After months of investigating, this week the Department of Justice issued a damming report saying San Jose State University botched an investigation into a sports trainer accused of sexually abusing more than 20 student athletes.
The report also found the university retaliated against employees who tried to protect the victims.
Now, one of the critical whistleblowers, who was fired for speaking up is now sharing his story exclusively with NBC Bay Area.
Steve O’Brien was the former deputy athletic director at San Jose State.
He told NBC Bay Area in 2019, swim coach Sage Hopkins shared concerns about an investigation going back more than a decade, looking into suspected sexual abuse by head trainer Scott Shaw.
“That he had mistreated and sexually abused multiple swimmers and that the university’s thin records were not maintained,” he said.
Hopkins took his complaints to the NCAA and O’Brien said top administrators asked him to discipline the swim coach without clearly explaining why.
“I was bring directed to carry that out and it struck me as wrong in an active Title IX investigation. I couldn’t be a party to that," O'Brien told NBC Bay Area Wednesday.
Then, O’Brien took his concerns to CSU legal counsel. Weeks later, former SJSU athletic director Marie Tuite fired him.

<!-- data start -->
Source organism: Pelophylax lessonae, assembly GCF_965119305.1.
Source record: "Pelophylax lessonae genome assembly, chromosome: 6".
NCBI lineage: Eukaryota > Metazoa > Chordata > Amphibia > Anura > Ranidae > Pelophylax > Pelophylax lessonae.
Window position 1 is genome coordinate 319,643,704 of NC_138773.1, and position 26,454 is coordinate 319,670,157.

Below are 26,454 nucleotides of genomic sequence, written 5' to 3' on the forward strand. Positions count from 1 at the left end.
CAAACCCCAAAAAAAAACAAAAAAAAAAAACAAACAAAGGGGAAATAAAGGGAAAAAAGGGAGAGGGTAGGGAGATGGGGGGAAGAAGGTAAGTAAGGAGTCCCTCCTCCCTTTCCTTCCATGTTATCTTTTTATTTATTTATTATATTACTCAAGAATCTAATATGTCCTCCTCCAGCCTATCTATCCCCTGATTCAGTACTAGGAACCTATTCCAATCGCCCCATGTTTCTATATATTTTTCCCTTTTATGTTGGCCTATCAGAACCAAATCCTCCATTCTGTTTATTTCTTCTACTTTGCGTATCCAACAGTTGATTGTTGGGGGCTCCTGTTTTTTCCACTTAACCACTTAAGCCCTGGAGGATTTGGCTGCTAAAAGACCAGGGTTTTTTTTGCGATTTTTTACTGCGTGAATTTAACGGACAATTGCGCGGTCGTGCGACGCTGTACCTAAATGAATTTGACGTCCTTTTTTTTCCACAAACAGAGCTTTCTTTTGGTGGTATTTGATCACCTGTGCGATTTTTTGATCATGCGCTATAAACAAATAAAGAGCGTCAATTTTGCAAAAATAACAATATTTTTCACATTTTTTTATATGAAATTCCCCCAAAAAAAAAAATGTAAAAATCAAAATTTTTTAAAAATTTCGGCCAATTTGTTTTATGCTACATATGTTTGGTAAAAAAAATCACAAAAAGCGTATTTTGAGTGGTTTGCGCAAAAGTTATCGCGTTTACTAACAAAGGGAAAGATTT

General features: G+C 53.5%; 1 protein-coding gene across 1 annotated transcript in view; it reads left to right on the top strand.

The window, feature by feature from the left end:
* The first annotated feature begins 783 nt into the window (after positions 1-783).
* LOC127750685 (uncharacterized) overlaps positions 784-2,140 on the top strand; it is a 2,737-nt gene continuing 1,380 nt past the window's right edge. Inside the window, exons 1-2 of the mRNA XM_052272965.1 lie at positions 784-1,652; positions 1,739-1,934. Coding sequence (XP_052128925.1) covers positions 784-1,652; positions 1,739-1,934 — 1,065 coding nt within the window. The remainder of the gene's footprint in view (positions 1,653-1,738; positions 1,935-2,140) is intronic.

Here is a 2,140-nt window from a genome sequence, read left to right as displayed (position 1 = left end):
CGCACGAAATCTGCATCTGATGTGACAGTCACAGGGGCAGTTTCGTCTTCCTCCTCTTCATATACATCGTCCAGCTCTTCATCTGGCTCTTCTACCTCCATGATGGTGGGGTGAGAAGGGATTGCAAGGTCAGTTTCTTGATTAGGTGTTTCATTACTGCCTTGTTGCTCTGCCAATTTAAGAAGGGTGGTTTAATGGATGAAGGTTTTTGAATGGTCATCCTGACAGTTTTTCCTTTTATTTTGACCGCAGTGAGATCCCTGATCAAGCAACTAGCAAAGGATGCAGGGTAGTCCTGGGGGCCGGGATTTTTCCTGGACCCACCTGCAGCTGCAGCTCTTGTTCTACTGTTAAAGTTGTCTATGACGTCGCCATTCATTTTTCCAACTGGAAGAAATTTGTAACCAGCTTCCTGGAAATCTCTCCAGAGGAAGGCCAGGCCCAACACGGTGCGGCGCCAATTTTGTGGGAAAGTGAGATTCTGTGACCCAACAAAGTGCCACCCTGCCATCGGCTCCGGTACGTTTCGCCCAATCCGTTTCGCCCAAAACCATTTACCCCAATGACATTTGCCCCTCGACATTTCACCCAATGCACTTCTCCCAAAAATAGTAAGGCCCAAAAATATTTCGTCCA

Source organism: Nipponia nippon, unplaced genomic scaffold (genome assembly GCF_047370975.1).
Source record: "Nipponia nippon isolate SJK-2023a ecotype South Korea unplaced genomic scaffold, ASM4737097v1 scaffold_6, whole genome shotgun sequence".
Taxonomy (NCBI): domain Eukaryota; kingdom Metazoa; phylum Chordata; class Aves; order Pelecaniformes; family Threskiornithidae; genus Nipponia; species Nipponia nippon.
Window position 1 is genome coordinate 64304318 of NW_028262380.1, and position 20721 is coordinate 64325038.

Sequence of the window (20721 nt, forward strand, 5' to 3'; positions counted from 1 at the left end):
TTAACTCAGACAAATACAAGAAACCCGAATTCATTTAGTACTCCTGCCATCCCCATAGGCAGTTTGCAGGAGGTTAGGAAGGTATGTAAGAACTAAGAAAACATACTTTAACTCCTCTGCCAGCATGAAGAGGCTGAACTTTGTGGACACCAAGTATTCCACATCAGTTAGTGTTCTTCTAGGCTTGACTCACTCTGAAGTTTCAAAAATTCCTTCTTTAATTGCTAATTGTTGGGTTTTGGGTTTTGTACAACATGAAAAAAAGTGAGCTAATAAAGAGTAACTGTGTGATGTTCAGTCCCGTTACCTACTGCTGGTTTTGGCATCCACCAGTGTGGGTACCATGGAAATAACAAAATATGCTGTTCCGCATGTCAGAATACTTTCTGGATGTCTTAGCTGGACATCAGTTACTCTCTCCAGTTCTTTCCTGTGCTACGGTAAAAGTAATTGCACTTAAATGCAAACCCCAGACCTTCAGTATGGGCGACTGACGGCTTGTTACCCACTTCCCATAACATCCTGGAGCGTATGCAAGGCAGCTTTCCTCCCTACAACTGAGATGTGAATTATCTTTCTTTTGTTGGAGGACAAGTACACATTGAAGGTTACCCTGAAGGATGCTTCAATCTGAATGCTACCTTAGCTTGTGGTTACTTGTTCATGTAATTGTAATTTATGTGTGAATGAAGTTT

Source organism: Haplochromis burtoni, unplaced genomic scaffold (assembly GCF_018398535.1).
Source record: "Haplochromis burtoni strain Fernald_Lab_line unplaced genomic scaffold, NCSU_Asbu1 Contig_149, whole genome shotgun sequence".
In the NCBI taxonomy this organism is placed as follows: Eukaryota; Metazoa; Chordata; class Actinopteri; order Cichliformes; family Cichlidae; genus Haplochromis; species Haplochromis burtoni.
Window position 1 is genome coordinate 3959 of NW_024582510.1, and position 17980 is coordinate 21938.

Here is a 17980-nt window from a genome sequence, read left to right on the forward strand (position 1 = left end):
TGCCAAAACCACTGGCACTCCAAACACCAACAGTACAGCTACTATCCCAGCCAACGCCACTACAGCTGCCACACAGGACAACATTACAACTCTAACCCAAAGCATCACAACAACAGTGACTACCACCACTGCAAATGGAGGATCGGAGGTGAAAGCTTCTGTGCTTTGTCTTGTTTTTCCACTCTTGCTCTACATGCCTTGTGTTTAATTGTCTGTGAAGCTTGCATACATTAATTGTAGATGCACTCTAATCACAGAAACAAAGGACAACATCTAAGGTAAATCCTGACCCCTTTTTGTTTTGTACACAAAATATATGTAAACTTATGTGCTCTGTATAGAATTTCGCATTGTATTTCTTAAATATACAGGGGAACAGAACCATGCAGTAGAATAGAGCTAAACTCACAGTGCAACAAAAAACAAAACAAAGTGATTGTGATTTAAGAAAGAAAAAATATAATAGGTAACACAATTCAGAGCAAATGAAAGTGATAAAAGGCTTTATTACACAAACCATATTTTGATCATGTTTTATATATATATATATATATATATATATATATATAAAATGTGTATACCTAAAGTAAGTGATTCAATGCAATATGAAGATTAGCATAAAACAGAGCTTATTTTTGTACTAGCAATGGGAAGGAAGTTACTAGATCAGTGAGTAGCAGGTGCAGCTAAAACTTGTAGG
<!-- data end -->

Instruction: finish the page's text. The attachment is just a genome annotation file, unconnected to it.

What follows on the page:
“I knew I did the right thing,” he said. “I knew I would have severe professional consequences for me but I thought mostly about the student athletes and the ongoing abuse and the efforts of the swim coach to call them to light and put an end to it.”
Federal investigators concluded 23 student athletes were inappropriately touched by Shaw and blasted San Jose State for allowing him to continue to work with female athletes.
The federal report says he is accused of sexually harassing a student athlete as recently as February 2020. The justice department also admonished the university for retaliating against two employees including O’Brien.
“It does make me grateful I came forward because if I hadn’t, I wonder how much longer it’s would have gone on,” he added.
NBC Bay Area reached out to San Jose State, which provided a statement which said in part: “We thank all the individuals who courageously came forward during the investigation. To the affected student- athletes and their families, we deeply apologize.”
Earlier this week, San Jose State University agreed to pay $1.6 million to the victims and overhaul its Title IX office and its process for responding to sexual harassment complaints.
As, for O’Brien, he and his attorneys are pursuing legal action against the CSU claiming wrongful termination.
“Steve O’Brien acted to protect another whistleblower in a Title IX investigation and he was fired three weeks later,” said Tamarah Prevost, O’Brien’s attorney.
O’Brien told NBC Bay Area that even though his professional reputation took a hit, he would make the same decision again in a heartbeat.
“I have a family. I have to be able to look at them and tell them i did the right thing independent of the consequences,” he said.